s in many other instances, the country’s two most prominent official economic institutions—the Treasury and the Central Bank recently gave two different per capita income targets to be achieved in 2020, leaving the public to wonder which one is the correct figure.
While the Treasury targets to achieve a per capita income of US $ 8,500 in 2020, a week later the Central Bank announced a downgraded target of US $ 7,000.
“I assure you that the President remains deeply committed to a vision that brings Sri Lanka to an advanced middle income country by 2020 surpassing US $ 8,500 per capita,” said Treasury Secretary Dr.P.B Jayasundera at an event organized by Sri Lanka Association of Software and Service Companies (SLASSCOM)
Meanwhile, Central Bank Governor Ajith Nivard Cabraal was quoted as saying in a recent interview published by Mirror Business that he targets a US $ 7,000 per capita income by 2020 in a US $ 150 billion economy where even several Sri Lankan business tycoons would be travelling around the world in their own private jets.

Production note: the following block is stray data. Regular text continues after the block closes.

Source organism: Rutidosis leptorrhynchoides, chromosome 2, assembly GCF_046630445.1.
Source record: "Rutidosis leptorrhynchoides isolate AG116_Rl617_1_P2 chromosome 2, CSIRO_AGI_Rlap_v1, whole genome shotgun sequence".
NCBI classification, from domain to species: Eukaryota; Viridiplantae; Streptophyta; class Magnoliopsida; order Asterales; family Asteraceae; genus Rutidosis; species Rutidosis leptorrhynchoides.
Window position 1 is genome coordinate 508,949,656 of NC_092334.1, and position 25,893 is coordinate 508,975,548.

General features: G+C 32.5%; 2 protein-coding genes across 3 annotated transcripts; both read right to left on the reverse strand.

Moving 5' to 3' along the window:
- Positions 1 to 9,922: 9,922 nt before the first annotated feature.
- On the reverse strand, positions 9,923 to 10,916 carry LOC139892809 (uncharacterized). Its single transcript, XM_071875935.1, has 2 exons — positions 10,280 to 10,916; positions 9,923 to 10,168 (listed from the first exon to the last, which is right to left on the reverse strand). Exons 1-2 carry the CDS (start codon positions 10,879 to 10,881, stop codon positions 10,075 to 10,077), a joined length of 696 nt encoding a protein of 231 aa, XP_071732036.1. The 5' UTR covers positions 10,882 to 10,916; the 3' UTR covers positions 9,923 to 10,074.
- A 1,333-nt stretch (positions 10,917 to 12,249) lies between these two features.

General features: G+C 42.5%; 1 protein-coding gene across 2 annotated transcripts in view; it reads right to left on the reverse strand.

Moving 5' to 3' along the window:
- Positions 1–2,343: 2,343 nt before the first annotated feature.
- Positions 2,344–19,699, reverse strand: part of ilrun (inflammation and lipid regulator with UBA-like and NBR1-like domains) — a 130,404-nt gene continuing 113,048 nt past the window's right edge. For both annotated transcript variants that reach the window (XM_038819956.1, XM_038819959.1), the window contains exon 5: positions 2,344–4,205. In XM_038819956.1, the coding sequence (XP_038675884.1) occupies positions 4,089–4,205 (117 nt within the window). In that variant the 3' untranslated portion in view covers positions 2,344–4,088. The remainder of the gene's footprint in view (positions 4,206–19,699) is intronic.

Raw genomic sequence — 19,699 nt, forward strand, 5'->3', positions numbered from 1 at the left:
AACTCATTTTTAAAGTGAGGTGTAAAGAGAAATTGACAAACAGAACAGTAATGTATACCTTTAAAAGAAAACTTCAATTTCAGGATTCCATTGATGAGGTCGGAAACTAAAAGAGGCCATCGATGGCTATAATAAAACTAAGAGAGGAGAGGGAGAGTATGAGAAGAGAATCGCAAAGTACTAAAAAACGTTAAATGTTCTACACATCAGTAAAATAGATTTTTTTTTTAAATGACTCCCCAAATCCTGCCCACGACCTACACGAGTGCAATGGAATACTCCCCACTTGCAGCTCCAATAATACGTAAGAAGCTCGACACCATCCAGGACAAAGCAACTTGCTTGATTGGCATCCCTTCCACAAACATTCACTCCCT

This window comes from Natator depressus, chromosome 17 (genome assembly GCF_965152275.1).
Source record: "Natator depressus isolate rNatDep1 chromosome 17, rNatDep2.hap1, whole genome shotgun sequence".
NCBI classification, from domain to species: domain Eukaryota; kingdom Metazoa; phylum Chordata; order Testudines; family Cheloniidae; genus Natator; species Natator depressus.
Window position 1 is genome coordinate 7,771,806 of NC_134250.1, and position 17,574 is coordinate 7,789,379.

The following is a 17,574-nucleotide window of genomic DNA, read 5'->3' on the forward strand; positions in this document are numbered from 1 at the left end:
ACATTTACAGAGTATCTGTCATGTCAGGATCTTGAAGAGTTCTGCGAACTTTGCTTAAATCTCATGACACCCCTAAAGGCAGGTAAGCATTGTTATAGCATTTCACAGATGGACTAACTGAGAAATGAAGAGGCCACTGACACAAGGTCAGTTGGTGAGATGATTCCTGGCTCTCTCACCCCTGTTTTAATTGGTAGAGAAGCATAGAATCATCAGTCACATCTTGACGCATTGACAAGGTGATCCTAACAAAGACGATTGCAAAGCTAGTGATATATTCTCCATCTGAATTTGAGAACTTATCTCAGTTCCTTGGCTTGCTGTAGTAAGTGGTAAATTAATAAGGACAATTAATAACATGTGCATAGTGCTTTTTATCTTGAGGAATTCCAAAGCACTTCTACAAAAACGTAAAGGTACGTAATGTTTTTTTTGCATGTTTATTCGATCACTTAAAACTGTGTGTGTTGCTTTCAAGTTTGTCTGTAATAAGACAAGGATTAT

Sri Lanka’s economy is now estimated at US $ 65 billion and the per capita income stands at US $ 3,280.
However, this is not the first time the country’s official economic institutions lacked clarity in their economic targets. Sri Lanka’s export targets also appear to be all over the place.
The differences in these economic targets aptly demonstrate the lack of coordination and communication between the government’s key economic agencies
While the country’s five-year development policy framework launched in 2010 envisions US $ 35 billion in exports in 2020, a year later the Ministry of Industry and Commerce announced an export target of US $ 20 billion for 2020, substantially downgrading the Finance Ministry’s original target.
The differences in these economic targets aptly demonstrate the lack of coordination and communication between the government’s key economic agencies in setting country’s national economic policies.
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